The New Zealand dollar is mostly stronger against the major currencies after international ratings agency Fitch raised its outlook for the country's credit rating.
However, Bank of New Zealand foreign exchange strategist Raiko Shareef said the currency was not able to sustain its push to a three-year high above 88 US cents.
"Today, the New Zealand dollar has tested that 88 cent level once again," Mr Shareef said.
"I guess the overall theme for markets overnight was on one hand you had emerging market currencies and the Aussie and the Kiwi generally on the up, possibly helped by improved prospects for higher interest rates given that US rates dipped a bit lower.
"But on the other hand, equity markets, especially in the (United) States and Europe, took a little bit of a hit, and that will dampen down risk sentiment, especially going into the US earning season, which kicked off this morning."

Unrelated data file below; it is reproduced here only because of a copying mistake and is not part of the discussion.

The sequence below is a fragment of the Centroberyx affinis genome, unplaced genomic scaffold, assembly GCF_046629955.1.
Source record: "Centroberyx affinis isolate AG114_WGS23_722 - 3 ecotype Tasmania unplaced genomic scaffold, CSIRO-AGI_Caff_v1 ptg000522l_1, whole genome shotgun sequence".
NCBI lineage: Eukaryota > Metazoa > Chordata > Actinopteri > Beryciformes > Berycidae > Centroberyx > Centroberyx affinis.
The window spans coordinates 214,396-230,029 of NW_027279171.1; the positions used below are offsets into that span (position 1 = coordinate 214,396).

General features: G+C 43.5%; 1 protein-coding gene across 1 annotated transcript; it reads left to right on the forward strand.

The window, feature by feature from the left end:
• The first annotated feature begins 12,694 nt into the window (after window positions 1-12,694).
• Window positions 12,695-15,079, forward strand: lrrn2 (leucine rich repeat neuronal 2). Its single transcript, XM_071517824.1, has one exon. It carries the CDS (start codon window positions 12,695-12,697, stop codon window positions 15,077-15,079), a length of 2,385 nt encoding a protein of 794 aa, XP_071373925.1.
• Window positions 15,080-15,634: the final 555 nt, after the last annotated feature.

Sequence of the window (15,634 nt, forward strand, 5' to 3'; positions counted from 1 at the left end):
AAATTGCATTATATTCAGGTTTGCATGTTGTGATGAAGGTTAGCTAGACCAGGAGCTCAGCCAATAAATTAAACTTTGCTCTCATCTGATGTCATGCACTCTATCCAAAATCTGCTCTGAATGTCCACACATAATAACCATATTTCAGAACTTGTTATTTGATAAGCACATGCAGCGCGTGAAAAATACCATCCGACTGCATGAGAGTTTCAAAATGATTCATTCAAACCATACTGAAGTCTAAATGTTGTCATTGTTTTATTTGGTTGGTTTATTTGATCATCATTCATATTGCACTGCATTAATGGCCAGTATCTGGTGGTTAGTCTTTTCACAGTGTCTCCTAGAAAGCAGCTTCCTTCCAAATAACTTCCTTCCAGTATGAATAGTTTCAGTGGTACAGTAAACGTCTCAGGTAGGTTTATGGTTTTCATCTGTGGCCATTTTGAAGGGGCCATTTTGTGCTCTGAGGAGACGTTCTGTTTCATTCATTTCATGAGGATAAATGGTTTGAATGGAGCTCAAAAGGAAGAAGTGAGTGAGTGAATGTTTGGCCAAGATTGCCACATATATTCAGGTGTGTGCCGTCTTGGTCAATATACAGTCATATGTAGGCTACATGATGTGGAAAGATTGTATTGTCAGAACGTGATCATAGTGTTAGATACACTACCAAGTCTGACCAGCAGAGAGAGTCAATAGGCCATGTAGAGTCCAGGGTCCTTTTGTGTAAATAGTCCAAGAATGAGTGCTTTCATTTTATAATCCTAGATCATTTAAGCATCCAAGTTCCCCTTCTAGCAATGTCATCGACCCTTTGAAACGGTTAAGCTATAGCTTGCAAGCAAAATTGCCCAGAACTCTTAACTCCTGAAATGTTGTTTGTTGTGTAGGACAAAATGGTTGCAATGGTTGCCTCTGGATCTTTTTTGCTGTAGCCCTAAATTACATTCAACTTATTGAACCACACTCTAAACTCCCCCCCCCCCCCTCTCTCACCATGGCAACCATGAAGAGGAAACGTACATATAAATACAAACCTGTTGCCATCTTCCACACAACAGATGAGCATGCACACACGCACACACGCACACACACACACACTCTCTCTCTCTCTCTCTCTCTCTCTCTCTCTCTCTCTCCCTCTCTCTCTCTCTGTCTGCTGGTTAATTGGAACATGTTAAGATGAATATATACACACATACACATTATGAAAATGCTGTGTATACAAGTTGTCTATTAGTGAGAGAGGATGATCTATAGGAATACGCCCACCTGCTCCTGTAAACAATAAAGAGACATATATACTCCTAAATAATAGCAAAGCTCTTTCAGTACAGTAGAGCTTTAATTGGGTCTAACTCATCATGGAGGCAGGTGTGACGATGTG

Just after 5pm, the New Zealand dollar was buying: 87.93 US cents, 93.54 Australian cents, 51.3 pence, 0.6456 euro, 89.34 yen and 5.45 renminbi.
New Zealand shares declined, the NZX Top 50 Index falling 43 points to 5123.
Harbour Asset Management director Craig Stent said the New Zealand market took its lead from Wall Street.
"The New Zealand market is down today following Wall Street's lead, and particularly the Nasdaq's market, which had a particularly weak night overnight, down around about 1.4 percent," Mr Stent said.
"So we've seen the follow-through today in some of the tech stocks."
Xero shares fell $1.01 to $25 and shares in Pacific Edge fell 1 cent to 77 cents after earlier rising to 80 cents.
But shares in Precinct Properties gained 1 cent to $1.08.5, and Michael Hill shares nudged up 3 cents to $1.33.